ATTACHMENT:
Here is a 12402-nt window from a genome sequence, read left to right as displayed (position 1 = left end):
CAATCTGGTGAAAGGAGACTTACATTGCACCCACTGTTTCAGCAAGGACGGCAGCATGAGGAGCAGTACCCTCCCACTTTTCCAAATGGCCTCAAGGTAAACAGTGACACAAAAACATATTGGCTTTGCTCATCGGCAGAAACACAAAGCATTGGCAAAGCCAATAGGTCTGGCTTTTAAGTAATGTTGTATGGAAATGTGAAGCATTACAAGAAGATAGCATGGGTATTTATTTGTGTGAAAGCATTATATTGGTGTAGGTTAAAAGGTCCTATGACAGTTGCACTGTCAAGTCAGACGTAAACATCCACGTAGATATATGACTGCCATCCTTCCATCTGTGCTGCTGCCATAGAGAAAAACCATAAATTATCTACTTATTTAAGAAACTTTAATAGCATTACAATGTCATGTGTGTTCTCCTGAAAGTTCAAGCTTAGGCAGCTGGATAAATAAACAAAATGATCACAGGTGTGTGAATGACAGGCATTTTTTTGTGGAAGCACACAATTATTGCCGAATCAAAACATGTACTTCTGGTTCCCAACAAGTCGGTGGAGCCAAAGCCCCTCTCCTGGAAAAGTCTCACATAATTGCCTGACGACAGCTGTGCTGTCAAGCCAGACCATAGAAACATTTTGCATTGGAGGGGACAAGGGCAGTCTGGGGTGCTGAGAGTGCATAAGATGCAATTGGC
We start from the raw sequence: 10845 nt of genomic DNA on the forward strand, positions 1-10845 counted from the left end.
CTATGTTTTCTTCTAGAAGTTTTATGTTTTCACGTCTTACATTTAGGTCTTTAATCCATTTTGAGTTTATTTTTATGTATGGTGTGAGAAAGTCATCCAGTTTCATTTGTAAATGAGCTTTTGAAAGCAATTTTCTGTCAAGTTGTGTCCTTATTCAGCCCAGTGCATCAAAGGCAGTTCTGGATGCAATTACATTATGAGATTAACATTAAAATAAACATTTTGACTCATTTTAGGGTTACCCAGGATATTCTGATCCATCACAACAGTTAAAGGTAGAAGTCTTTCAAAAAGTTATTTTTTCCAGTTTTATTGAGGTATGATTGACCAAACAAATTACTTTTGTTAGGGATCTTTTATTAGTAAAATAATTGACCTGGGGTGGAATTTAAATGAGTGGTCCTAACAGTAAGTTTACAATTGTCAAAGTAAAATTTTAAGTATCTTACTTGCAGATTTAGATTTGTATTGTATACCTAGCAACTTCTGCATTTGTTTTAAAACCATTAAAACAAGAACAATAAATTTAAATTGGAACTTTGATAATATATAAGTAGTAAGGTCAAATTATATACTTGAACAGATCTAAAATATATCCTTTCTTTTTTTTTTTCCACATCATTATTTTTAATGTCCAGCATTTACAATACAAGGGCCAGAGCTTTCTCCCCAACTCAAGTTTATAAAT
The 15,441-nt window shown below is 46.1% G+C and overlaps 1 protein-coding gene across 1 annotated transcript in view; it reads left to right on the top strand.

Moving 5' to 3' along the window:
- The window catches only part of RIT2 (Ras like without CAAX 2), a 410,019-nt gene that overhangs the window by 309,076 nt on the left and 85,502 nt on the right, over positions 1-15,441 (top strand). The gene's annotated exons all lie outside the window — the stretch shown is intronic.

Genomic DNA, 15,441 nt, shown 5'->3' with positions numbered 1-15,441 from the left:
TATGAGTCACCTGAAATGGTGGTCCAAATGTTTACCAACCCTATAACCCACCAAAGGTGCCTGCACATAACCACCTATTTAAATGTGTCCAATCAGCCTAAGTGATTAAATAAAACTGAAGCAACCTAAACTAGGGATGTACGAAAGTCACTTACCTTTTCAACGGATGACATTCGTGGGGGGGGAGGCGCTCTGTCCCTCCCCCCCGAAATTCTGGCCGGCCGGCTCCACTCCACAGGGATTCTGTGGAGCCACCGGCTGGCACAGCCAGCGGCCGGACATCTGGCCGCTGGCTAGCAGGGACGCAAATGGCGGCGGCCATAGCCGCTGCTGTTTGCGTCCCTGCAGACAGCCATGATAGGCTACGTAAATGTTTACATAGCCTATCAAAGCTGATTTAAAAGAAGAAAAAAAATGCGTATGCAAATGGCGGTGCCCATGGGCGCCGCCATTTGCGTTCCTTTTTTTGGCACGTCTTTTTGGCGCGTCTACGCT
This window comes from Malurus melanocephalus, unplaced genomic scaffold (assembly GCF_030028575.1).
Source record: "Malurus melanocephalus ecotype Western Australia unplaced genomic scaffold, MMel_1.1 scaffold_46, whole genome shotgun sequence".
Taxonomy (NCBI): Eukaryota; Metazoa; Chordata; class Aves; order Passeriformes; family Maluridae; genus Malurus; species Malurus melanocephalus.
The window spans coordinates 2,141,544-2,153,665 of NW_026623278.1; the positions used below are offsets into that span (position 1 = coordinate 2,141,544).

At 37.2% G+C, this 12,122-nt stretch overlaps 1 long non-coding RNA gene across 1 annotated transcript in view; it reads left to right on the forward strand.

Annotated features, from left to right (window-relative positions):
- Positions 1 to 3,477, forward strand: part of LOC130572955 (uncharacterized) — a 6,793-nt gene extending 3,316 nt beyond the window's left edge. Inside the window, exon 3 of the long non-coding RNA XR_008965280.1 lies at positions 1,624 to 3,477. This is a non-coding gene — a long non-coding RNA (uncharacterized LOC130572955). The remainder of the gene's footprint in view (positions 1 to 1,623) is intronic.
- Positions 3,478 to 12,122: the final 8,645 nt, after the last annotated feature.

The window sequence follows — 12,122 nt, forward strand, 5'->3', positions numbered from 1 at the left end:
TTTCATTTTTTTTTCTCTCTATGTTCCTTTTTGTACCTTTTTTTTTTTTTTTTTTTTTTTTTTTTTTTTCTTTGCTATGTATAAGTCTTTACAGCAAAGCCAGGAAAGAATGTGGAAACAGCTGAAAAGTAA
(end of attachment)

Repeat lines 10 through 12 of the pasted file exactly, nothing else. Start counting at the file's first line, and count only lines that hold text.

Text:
This window comes from Malurus melanocephalus, unplaced genomic scaffold (assembly GCF_030028575.1).
Source record: "Malurus melanocephalus ecotype Western Australia unplaced genomic scaffold, MMel_1.1 scaffold_46, whole genome shotgun sequence".
Taxonomy (NCBI): Eukaryota; Metazoa; Chordata; class Aves; order Passeriformes; family Maluridae; genus Malurus; species Malurus melanocephalus.